The Effect of Tillage on Arthropod Population Dynamics in Organic Summer Squash (Cucurbita pepo)

Monday, June 1, 2015
Big Basin (Manhattan Conference Center)
Amanda Skidmore , Entomology, University of Kentucky, Lexington, KY
Ric Bessin , Department of Entomology, University of Kentucky, Lexington, KY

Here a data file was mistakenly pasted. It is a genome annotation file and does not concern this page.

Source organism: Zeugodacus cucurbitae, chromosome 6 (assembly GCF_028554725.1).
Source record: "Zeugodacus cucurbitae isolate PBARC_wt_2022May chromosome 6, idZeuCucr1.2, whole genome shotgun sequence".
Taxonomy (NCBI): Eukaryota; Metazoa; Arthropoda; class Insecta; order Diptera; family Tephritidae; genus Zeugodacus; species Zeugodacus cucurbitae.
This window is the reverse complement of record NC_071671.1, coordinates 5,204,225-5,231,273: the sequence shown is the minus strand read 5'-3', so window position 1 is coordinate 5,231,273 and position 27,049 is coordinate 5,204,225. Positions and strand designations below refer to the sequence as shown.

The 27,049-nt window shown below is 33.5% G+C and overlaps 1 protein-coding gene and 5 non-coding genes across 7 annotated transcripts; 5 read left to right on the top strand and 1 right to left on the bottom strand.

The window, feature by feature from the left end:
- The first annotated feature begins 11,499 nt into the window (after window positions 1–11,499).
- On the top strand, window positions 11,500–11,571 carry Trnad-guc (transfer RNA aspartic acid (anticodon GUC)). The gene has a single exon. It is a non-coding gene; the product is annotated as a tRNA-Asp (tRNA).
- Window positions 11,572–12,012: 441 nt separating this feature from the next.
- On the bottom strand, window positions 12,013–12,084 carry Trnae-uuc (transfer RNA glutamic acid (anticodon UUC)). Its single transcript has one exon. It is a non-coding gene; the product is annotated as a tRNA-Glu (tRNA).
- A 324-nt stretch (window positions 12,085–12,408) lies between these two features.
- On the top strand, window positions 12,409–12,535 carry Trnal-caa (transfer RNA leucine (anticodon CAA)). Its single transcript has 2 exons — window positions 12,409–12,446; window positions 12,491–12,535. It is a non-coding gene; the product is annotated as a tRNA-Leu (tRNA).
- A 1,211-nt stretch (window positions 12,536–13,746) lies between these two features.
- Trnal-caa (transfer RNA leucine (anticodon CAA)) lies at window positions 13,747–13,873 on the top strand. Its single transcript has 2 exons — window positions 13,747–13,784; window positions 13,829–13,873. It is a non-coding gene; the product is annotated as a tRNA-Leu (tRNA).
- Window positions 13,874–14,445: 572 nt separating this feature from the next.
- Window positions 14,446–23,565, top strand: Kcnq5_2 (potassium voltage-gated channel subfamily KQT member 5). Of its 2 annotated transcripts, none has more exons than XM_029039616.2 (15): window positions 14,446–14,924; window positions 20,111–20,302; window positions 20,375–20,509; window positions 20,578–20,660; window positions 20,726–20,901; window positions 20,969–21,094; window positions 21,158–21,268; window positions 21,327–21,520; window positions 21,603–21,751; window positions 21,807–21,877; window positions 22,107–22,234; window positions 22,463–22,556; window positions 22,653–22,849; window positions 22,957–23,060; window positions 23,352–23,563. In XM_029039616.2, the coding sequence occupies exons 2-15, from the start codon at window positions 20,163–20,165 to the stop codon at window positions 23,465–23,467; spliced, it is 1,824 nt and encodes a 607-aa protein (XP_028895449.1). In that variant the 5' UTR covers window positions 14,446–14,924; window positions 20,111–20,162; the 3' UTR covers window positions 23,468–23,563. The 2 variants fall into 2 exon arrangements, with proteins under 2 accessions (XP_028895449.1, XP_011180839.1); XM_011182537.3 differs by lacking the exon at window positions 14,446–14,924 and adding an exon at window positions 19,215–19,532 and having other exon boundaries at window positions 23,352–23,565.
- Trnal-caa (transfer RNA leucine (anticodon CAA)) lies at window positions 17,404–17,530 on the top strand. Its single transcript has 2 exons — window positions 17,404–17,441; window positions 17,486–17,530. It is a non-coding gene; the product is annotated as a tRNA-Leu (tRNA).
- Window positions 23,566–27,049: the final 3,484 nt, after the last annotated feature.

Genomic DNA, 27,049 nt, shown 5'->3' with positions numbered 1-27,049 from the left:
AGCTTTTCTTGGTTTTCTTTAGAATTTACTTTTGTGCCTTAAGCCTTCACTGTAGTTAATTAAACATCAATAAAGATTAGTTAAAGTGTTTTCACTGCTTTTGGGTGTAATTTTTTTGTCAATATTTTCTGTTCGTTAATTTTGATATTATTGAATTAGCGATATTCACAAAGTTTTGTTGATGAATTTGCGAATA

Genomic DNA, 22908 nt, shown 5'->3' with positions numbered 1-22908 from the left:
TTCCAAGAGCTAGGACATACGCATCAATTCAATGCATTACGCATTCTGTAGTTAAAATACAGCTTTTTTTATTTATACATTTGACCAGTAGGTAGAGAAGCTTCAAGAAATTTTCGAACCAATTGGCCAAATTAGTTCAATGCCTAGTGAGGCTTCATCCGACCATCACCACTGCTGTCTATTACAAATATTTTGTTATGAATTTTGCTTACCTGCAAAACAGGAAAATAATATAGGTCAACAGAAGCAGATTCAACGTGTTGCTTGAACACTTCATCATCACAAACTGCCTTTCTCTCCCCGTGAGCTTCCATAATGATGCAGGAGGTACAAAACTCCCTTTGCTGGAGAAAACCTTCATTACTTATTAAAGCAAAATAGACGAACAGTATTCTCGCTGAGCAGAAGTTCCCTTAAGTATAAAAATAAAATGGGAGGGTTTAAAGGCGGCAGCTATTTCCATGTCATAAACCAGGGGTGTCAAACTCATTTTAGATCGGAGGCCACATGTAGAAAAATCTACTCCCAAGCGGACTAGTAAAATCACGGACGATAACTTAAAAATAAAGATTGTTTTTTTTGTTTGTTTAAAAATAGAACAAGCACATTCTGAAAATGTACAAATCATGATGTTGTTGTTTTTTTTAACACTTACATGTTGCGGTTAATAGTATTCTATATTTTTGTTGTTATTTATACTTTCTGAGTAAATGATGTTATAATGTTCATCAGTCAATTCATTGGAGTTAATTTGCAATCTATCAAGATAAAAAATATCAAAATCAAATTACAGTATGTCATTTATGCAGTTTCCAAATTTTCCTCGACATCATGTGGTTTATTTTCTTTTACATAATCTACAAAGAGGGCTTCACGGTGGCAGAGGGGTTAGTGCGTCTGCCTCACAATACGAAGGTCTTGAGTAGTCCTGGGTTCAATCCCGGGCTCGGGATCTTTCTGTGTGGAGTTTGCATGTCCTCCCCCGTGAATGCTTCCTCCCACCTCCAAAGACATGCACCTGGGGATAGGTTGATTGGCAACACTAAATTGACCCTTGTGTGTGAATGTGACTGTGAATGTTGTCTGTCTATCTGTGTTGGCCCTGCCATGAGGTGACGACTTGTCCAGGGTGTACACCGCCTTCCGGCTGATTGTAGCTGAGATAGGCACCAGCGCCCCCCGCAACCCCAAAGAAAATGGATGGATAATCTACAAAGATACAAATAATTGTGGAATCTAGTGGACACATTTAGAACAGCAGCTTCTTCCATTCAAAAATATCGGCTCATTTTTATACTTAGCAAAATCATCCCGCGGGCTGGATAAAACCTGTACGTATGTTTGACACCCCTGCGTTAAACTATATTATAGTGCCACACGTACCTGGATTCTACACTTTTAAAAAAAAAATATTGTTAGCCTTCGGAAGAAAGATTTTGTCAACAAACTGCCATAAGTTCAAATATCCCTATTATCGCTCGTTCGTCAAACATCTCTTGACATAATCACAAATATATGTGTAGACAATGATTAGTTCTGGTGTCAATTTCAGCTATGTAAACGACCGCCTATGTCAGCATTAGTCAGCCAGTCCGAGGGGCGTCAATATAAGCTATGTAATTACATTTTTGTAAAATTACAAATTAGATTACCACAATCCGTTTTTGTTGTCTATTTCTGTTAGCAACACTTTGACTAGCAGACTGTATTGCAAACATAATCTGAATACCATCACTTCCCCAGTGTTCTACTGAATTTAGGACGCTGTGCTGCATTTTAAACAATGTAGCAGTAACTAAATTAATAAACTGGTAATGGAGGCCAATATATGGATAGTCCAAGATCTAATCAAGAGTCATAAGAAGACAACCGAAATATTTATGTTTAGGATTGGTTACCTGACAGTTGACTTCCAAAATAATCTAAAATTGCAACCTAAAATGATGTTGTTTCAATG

The Cucurbitaceae plants (pumpkins, squash, melons, cucumbers, etc.) are major food sources and economically important for much of globe. In organic growing systems cucurbit yields often have high profitability, but arthropod spread diseases and feeding damages can be devastating for growers. Three of the most economically important arthropod pests of cucurbits are the striped cucumber beetle (Acalymma vittatum), spotted cucumber beetle (Diabrotica undecimpunctata howardi), and squash bug (Anasa tristis). A variety of insecticides are costly and insufficient in controlling these pests in many growing regions in the United States. Tillage regimes have been shown to have an effect on arthropod population dynamics and are a cultural control method that can reduce costs for growers. Our experiment presented an integrated approach, comparing the effects of conventional tillage with black plastic raised beds and strip tillage in the production of organic summer squash (Cucurbita pepo) grown in central Kentucky. Various arthropod surveys were conducted over the 2013 and 2014 growing seasons, and both pest and beneficial arthropods were recorded.  Results showed higher yields and greater arthropod diversity in plots with plastic covered raised beds and conventional tillage. Lower yields and decreased arthropod diversity were observed in the strip tillage plots.